Living in the same town as these people is enough to drive my depression deeper, but it doesn’t end there. Jenn and Darren have a lot of friends (mainly because Jenn has a huge white-trash family and Darren is a somewhat-musician) and all of their friends, when they see Emily and I, look at us with disgust of outright ignore us. One recent instance of this was when Kara (Darren’s 1st cousin he cheated on Sandra (Emily’s mom) with) saw me in a grocery store and gave me a look that made me feel like I killed her family, then curtly turned into a lane and hid there for a bit. I went and got Emily and told her this and she went with me to the lane. When Kara saw us together she said ‘Hi.’ with no emotion and walked off and out of our lives.

Emily takes this stuff better than me; I’m guessing because she’s been surrounded by these people her whole life and never felt like her father was close to her and truly never liked Jenn. Emily’s told me before that I came into the picture and seemed like her only chance at happiness. That felt sad for some reason, but now I get it.

~Tim

Winter Hasn’t Been Nice

  
So my previous Doctor finally prescribed me a months worth of oxy. This happened because my mother actually called and demanded to speak to a supervisor (like a boss), and worked some magic to get the nurse to call me. She informed me that she simply “figured” I would call back, and was very sorry. Apparently the perscription had been sitting in the office for a few days (which is a lie because the script had the date that I came to pick it up written on it). 

They filled the 10 mg for four times a day, but since I went through withdraw, my tolerance was down. So since then I’ve been taking half of a pill 4-5 times a day, depending on the day. This is purely due to me being on survival mode and not knowing when I will get a good doctor. Truth is I haven’t been doing good at all. Tim talked in his last post about me being unsure about my fibromyalgia diagnosis, and that is where I’m at. You can check out his post to go further into that topic. 

Lately I’ve been using this stuff called Perform by Biofreeze. It helps numb the painful areas a bit, and kind of distract you from the pain. Pluto (our Morkie puppy) goes crazy over the minty scent of it. I’ve also been trying to use Advil in between the oxy. Fun, fun, fun.. 

Speaking of pain medicine..the CDC recently had public comments open for the Proposed Guideline for Prescribing Opioids for Chronic Pain. I posted my comment and I wanted to share it here. It’s also on my tumblr if you want to reblog and make a change. 

I am a 19 year old girl who has suffered with chronic pain since the age of 10. Although my case is rare, I am not alone, and I am speaking for everyone young and suffering. Doctors hear me speaking about my pain and all they ever hear is the opioids. Over the counter medication is a joke, and the fibromyalgia based meds are not effective. I am bluntly told that I will be in pain for the rest of my life, but that I should learn to live with it. What you must understand is Taking opioids helps me get out of bed, perform on stage as a singer, see a movie with my boyfriend, and stop crying in the middle of the night from a flare up.The rules are so strict, that I’ve been treated like a drug seeker when I show up in the ER screaming in pain because my doctor didn’t want to be involved with narcotics anymore. Being denied a new doctors office simply because an opioid was in my medication list and they “Did not want to get involved in that”. I am not a drug addict, and neither are the sweet girls I’ve talked to and seen on social media. Many of these young people use canes and take back braces or stuffed animals to the movies to ease the pain, and we are doing these things along with taking prescribed opioids improve the quality of our lives. ♡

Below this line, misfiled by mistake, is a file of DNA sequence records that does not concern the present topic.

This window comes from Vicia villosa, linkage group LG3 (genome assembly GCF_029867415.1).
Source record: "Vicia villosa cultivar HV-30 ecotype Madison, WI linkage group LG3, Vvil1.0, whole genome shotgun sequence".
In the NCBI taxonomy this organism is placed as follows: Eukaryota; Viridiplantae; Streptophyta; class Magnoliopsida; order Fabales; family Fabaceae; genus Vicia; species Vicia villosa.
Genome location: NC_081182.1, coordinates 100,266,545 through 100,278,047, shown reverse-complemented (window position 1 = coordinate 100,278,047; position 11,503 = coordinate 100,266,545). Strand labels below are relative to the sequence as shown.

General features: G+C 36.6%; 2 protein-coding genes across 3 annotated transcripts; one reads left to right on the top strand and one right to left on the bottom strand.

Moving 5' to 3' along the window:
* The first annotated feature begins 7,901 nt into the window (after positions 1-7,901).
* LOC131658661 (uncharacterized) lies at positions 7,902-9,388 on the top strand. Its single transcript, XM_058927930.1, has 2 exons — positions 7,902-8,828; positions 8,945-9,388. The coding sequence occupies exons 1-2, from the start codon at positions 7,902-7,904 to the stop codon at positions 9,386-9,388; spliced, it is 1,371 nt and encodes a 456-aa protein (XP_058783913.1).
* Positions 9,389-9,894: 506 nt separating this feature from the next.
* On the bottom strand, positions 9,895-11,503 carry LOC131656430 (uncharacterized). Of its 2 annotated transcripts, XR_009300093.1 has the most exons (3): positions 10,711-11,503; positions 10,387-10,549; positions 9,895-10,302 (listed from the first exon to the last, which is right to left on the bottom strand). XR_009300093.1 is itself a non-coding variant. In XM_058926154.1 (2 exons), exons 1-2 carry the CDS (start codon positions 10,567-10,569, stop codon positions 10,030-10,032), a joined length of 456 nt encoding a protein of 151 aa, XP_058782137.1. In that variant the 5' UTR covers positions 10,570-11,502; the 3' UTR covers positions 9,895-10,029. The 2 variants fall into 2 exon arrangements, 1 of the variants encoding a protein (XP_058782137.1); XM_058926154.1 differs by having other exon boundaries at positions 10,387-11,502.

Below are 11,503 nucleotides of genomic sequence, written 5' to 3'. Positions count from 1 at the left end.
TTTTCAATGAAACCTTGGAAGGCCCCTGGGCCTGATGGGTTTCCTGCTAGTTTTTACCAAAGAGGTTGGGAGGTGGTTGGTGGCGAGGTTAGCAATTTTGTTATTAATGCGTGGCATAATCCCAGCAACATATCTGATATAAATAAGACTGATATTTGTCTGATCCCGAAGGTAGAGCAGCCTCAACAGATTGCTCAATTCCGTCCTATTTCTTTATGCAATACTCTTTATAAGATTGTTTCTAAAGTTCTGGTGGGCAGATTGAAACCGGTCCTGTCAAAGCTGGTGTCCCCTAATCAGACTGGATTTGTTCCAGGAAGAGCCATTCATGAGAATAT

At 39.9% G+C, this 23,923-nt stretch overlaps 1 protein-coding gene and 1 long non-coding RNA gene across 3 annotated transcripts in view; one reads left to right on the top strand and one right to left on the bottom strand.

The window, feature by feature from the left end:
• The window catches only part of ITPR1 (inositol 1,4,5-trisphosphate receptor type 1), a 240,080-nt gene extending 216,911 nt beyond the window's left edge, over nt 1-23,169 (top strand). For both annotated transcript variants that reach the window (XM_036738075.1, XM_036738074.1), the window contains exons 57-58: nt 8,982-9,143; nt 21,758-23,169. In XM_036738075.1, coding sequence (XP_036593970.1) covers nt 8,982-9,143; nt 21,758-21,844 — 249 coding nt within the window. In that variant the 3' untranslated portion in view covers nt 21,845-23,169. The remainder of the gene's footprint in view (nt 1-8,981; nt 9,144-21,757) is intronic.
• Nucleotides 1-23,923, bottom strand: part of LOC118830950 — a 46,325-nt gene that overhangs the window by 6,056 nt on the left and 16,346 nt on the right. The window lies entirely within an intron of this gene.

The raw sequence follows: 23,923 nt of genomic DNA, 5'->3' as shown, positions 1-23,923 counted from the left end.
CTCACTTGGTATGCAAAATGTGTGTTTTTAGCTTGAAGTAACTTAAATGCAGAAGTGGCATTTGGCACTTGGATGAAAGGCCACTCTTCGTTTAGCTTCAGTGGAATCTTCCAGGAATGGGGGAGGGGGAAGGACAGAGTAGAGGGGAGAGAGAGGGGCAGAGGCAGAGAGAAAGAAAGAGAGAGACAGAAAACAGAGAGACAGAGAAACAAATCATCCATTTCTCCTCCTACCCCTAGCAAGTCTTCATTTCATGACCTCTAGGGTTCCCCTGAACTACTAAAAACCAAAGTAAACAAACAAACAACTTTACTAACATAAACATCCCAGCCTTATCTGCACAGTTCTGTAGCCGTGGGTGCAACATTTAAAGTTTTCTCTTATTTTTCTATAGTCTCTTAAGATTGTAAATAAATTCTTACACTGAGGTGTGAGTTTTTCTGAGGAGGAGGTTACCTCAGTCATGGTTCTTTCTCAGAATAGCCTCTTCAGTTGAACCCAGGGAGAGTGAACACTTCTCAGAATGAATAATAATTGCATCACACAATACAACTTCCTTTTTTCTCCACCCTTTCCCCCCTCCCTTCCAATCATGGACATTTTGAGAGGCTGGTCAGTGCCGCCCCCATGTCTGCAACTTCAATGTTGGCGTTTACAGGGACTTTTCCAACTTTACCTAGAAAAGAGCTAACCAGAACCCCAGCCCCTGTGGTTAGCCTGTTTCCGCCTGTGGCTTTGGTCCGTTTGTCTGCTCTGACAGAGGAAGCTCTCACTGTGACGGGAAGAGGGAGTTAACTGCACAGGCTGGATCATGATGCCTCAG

– Emily Inman

Soft hugs,

♡Emily♡

Over-Treated, Under-Diagnosed, and Completely Alone

maze

I know it’s been a long time since I’ve written anything or even done anything with this blog. Recently Emily has been back and fourth with doctors and dealing with her pain. It’s recently come into question whether or not she has fibromyalgia or something else entirely. To be very honest, the question has been posed more by her and I than any doctors (because all of her doctors don’t want to figure this out or, seemingly, even want to deal with her). So, what brought this generic diagnosis into question?…

Well, fibromyalgia has a few core characteristics that seem to be universal:

  1. Tenderness at sources of pain (i.e. touching the areas of pain causes excruciating pain)
  2. Gastrointestinal issues such as I.B.S.
  3. Exercise helps in dealing with the pain
  4. Tingling and coldness in hands

Here are Emily’s symptoms:

  1. Touching the sources of pain RELIEVES the pain
  2. No changes or issues in gastrointestinal functions
  3. Exercise exasperates pains, causing extreme fatigue and increased pain during and after activity
  4. No tingling or coldness in hands (although sweaty hands happens on occasion)

Generally speaking, the most common problem people with fibromyalgia face is overall body pains, and that is the only thing we’ve recognized her having in common with this diagnosis. Her daily pain is acute and widespread. I worry about her day in and day out, but without highly involved medical attention she remains on the pill that seem to cause her more woes than anything else: Oxycodone.

Doctors have treated her like a junkie, yelled at her, belittled her, and even made her suicidal. One of the hardest parts of this for her has been finding support. There are times even I don’t like that she’s taking these pills. I’ve felt this way not due to what the pills are or what they can do, but because of how people view her when she takes them. Even her father remains unaware of what she takes, and by her own omission, knowing he would think less of her for it.

I am 27, she is 19, and we both came together in a world that hates ‘us’. Since our union we’ve found solace in being with each other and loving one another, while also facing demonizing remarks on a near weekly basis. We live in a small town that offers little more to us than her family (of whom only 1, her mother, openly supports us and understands what she is going through). Some days I want to die, and on others her willingness to live is gone; but on each of those days we find ourselves supporting each other to keep going. Without her… Without us… I hate to think about it.